NEW YORK (TheStreet) -- As shares of BlackBerryundefined traded at almost $14 per share on July 5, I warned investors to brace for more losses. It was clear that although the company had made some meaningful progress toward profitability, the recurring theme of one step forward followed by two bloodbaths was still at play.
Last Friday, with the company's
of fiscal second-quarter results, due Friday, Sept. 27, things were of the "bloodbath category." But unlike previous dances, I don't believe there will be any steps forward, given the worse-than-expected state of the company. Seeing no progress from its fight against
in device sales, BlackBerry essentially said "to hell with the consumer market" and will instead turn its attention to the enterprise.
The news sent shockwaves to BlackBerry investors, many of whom have waited patiently and faithfully for the company to make good on its promise and resuscitate itself. But last week, while citing statements made by Bert Nordberg, who sits on BlackBerry's Board of Directors, it was clear that BlackBerry had no interest in prolonging the agony. In a conversation with
The Wall Street Journal
, Nordberg said:
"I think BlackBerry is able to survive as a niche company. But being a niche company means deciding to be a niche company. Historically, BlackBerry has had larger ambitions. But battling giants like Apple, Google and Samsung (SSNLF) is tough."
Looking back, it was obvious Nordberg was hinting at what was made official last Friday. We just didn't know to what extent. BlackBerry, or "the niche company," has now created the word "prosumers" to describe its target market. With no official definition of the term, we can safely assume it means "professional consumers," which is another way to describe the corporate enterprise.
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Now, given that BlackBerry lost roughly $1 per share in cash during the quarter by going after a market that it can't win, I can't blame management for coming to terms with its situation. Further, management justified the decision by reminding investors that it was in the enterprise that the company had originally made its name.
While, this might be true, BlackBerry doesn't appear to realize that the enterprise has changed. And they don't want anything to do with BlackBerry. Weak phone sales mean weak adoption. And CIOs, or chief information officers, who once looked for ways to diversify into other operating systems no longer have a reason to include BlackBerry. As much as they would have liked, their employees -- by virtue of their spending -- have shown no interest in the new BlackBerry 10 phones.
As a result, not only have CIOs become more flexible with security policies, but the advent of BYOD, bring your own device, has changed the entire landscape of how businesses use personal devices to the extent that BYOD has become a significant influence in IT budget reductions. Not to mention, when using an iPhone or an Android device, there hasn't been a meaningful variation from the "security niche" on which BlackBerry still claims its superiority.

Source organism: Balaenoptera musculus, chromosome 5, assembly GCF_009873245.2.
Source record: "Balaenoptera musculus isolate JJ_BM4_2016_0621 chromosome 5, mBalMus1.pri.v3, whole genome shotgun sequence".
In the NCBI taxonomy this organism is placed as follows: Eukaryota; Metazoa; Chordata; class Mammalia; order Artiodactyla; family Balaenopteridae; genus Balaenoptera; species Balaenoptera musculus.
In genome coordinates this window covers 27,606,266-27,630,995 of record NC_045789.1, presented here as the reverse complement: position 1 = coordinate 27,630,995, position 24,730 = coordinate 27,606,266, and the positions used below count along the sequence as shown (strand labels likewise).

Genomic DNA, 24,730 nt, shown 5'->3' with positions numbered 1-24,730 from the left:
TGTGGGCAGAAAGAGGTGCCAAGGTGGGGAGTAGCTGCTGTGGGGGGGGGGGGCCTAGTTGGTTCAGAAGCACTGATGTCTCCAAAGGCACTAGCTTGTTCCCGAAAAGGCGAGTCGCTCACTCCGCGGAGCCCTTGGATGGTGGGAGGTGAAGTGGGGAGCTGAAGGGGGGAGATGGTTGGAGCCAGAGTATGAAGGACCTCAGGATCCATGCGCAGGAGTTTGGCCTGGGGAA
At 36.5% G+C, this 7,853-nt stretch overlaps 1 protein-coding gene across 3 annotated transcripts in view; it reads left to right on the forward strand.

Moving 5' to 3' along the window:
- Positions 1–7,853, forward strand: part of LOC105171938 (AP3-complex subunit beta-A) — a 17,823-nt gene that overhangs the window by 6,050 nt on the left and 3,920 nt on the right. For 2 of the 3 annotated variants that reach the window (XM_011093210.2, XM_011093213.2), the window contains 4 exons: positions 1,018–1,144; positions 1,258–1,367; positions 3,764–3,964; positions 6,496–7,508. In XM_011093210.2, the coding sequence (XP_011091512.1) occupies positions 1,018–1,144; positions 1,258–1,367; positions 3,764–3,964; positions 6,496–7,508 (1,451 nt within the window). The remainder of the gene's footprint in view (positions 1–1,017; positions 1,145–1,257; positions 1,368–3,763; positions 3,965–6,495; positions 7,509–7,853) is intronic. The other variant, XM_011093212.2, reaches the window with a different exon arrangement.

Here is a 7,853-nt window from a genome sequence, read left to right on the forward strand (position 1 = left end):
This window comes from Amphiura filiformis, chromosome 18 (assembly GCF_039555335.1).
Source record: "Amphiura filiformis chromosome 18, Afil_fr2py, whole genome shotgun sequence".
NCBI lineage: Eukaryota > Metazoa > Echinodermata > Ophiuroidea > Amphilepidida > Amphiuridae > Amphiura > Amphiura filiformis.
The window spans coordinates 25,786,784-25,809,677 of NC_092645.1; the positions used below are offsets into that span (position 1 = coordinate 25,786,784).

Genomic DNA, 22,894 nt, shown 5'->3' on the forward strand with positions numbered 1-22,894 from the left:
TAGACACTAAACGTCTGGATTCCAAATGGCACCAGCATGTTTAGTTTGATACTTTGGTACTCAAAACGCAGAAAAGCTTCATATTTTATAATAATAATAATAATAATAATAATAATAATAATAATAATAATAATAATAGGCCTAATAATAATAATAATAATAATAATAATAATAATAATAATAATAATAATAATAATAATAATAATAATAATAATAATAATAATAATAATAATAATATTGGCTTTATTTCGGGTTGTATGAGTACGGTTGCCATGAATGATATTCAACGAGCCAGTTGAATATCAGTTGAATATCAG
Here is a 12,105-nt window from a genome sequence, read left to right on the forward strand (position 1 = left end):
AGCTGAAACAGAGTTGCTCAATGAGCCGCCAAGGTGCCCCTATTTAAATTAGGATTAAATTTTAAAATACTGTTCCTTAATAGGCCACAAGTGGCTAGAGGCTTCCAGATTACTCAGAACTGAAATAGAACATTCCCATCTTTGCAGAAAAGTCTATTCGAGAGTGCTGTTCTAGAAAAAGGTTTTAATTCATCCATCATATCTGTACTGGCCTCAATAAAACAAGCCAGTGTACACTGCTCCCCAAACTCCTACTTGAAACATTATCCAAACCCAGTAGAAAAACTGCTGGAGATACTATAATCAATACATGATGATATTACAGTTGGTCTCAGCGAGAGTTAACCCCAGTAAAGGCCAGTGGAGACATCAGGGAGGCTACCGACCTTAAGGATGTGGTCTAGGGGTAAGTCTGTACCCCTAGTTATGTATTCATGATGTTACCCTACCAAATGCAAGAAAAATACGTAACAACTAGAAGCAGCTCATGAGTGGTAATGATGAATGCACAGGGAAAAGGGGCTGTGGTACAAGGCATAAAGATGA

BlackBerry bulls will still disagree with me on this, but I just don't see how this "niche" strategy is going to work. Said another way, if Android, which is often criticized as an "open operating system," can thrive on corporate networks, what security hole is there for BlackBerry to plug? And now that Apple has introduced the iPhone 5S, which comes equipped with a fingerprint scanner, how long do you think it will take for BlackBerry's "niche market" to shrink further than it already has?
This is the same thing that happened to Palm. And it's precisely the reason why no one has stepped up to buy this company, which has been trying to sell itself for more than a year. I recently suggested that
. But after seeing how brutal BlackBerry's results are, including revenue coming in 50% below estimates, I don't believe anyone in their right mind should touch this company.
This feel-good turnaround story that investors had hope BlackBerry would become, is not going to happen. I can see the stock reaching $6 per share over the next couple of weeks. Even then, there will be doubts as to whether the valuation is too high.
With the company looking to sell itself, I once said that "BlackBerry could be had for peanuts." Well, I was at a football game this Sunday and everyone sitting in my section was eating peanuts, and there wasn't a BlackBerry phone in sight.
At the time of publication, the author was long AAPL
This article was written by an independent contributor, separate from TheStreet's regular news coverage.
Richard Saintvilus is a co-founder of
where he serves as CEO and editor-in-chief. After 20 years in the IT industry, including 5 years as a high school computer teacher, Saintvilus decided his second act would be as a stock analyst - bringing logic from an investor's point of view. His goal is to remove the complicated aspect of investing and present it to readers in a way that makes sense.
His background in engineering has provided him with strong analytical skills. That, along with 15 years of trading and investing, has given him the tools needed to assess equities and appraise value. Richard is a Warren Buffett disciple who bases investment decisions on the quality of a company's management, growth aspects, return on equity, and price-to-earnings ratio.
His work has been featured on CNBC, Yahoo! Finance, MSN Money, Forbes, Motley Fool and numerous other outlets.